Marinol approved for military members?

Discussion in 'Military Medicine' started by marinol, Jan 3, 2009.

  1. marinol

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    Marinol, synthetic THC, is approved at the federal level. Medical Marijuana has only been approved at the State Level. That would make it illegal at the Federal Level.

    So does that mean that Marinol is approved for military members? Meaning, will not "pop" on a urinalysis if they have a valid prescription for Marinol?

    Federally approved is Federally approved...but is there a catch?
     
  2. cbrons

    cbrons Ratatoskr! *Roar*
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    what a waste of money. Some guy on state aid got this stuff at our pharmacy. Cost the state $1800. Worthless... I hate to point out the 800 lb elephant in the room but why can't the guy just be allowed to smoke it for pennies?
     
  3. IgD

    IgD The Lorax
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    I would suspect that if a service member had a condition where marinol was indicated (cancer, etc) he would be unfit for duty and released via the disability system.
     
  4. DogFaceMedic

    DogFaceMedic Member
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    I think the 800lb Gorilla is that people want to get stoned.

    I doubt Mary Jane's safety profile: "Cerebellar infarction in adolescent males associated with acute marijuana use." Pediatrics Apr 2004, 113(4), e365-70.
     
  5. DogFaceMedic

    DogFaceMedic Member
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    Dude...Bummer.
     
  6. marinol

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    All personal feeling aside...

    If Marinol is approved federally, wouldn't that mean that it's approved for military too? You don't have to have Cancer or AIDS to get a prescription for Marinol, there are others reasons to be prescribed Marinol. But if you're prescribed by a civilian doctor, how can the military tell you you're wrong in taking it, even though it's legal?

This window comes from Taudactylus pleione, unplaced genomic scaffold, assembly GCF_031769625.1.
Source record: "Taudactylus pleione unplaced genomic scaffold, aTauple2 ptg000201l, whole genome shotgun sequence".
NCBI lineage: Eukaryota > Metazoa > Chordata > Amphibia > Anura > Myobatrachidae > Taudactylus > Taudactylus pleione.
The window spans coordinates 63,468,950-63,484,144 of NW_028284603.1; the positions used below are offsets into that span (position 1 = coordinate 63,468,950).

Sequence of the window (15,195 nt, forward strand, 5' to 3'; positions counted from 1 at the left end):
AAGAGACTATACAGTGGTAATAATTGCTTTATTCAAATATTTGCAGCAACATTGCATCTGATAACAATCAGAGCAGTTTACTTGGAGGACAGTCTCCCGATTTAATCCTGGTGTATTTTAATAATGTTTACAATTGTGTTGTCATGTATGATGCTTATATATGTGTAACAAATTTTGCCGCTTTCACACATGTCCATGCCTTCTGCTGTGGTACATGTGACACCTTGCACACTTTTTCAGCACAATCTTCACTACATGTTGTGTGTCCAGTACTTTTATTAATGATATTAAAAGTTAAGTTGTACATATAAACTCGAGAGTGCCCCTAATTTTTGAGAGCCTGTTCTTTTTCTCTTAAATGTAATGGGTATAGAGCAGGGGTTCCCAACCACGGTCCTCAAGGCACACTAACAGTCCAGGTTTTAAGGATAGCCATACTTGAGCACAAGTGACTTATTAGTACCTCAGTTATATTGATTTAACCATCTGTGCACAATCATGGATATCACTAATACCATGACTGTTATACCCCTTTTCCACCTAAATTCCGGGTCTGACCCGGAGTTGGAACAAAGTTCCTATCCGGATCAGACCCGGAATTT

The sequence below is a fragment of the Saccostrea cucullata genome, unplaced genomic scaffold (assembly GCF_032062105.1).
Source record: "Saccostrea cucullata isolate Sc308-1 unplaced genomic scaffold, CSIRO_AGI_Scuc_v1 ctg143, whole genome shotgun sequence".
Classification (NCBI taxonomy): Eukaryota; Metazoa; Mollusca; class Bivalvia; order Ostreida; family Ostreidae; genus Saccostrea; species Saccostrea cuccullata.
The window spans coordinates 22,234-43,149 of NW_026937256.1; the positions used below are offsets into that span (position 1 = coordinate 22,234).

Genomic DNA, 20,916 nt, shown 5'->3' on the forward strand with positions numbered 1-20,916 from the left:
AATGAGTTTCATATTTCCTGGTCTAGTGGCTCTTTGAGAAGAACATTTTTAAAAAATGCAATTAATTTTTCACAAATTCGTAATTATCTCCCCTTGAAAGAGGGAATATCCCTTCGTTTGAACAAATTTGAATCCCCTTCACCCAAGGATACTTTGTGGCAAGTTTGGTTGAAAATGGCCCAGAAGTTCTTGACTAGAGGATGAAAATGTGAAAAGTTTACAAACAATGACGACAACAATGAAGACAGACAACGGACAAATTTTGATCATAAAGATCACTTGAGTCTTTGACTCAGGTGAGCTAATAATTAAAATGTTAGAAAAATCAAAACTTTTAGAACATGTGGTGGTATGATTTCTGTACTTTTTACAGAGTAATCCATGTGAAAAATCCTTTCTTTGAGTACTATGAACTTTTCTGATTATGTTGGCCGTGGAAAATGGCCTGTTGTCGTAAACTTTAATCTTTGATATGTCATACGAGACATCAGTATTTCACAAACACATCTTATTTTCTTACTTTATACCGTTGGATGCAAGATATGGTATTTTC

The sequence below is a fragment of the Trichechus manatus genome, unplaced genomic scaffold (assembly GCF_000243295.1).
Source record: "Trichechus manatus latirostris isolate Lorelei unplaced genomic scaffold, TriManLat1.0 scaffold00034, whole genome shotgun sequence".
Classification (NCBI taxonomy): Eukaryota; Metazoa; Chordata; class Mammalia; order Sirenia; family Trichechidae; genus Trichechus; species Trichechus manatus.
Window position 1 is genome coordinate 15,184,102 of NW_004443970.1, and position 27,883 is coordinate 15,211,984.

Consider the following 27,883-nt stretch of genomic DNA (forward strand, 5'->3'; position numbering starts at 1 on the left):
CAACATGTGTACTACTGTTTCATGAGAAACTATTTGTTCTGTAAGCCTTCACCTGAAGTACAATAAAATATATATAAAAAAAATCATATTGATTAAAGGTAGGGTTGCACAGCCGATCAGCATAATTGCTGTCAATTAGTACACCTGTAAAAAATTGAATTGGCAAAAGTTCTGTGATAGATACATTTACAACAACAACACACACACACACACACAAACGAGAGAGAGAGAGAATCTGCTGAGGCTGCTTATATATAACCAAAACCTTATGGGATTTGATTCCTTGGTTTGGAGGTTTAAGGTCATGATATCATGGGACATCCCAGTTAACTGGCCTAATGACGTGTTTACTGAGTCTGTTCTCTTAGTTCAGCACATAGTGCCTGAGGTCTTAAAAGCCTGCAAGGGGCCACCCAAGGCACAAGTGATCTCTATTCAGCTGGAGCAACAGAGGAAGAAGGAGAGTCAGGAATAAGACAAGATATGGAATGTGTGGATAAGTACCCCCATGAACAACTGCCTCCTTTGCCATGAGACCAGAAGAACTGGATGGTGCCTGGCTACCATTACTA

7. BigNavyPedsGuy

    BigNavyPedsGuy Junior Member
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    What if I asked for marinol. . . . we have a history. You'd hook a brother up right? i mean we PMed and everything.
     
  8. rotatores

    rotatores Senior Member
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    You're sad! Enough said.
     
  9. marinol

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    You guys can't just answer a question.

    But by you not answering, I got my answer. Bottom line, it's federally approved, so there's nothing that the federal government can do if someone is prescribed.

    You don't like it, but nothing you can do about it...
     
  10. colbgw02

    colbgw02 Delightfully Tacky
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    hahahaha. this post amuses me to no end. in the military, you're talking about an agency that has the right to send men and women to fight and die, and if they don't then they throw them in jail or - in extreme cases - execute them. and you seem to think that they can't keep someone from toking some weed? laughable.
     
  11. IgD

    IgD The Lorax
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    Here is what I found:

    MARINOL Capsules is indicated for the treatment of:
    1. anorexia associated with weight loss in patients with AIDS;
    2. nausea and vomiting associated with cancer chemotherapy in patients who have failed to respond adequately to conventional antiemetic treatments.

    To the original poster, do you have a specific situation in mind where a service member would need treatment with Marinol?
     
  12. rotatores

    rotatores Senior Member
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    I'm guessing you are either a young pre-med or med student...no physician is going to prescribe this for a little N/V or VGE.

    My advice...get a life and quit smoking that crap! You're not going to out smart the system.
     
  13. Gastrapathy

    Gastrapathy no longer apathetic
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    I'll answer your question. First of all, you haven't outsmarted anyone, so stop patting yourself on the back. I presume that you are an AD member hoping to use this forum for medical/legal advice to avoid trouble for THC use.

    If you were referred to a civilian provider from sick call or your assigned Tricare PCM and that provider ordered a controlled medication, you probably would not get in trouble (this is no guarantee, you seem like the sort of person that people would want to find a way to punish). If, however, you go to a doctor on your own, you can, and should, get separated for drug use. Furthermore, if you show up waving a rx, you'll piss people off and they will come at you all the harder.

    If you really need to smoke pot, get out and then smoke it. If you actually have a chronic condition that you think would benefit from marinol (sure), use the military health system to request a medical board.
     
  14. BigNavyPedsGuy

    BigNavyPedsGuy Junior Member
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    Can someone write me a prescription for some cocaine? I think I have an arrhytmia. I also have ADHD and need some adderall.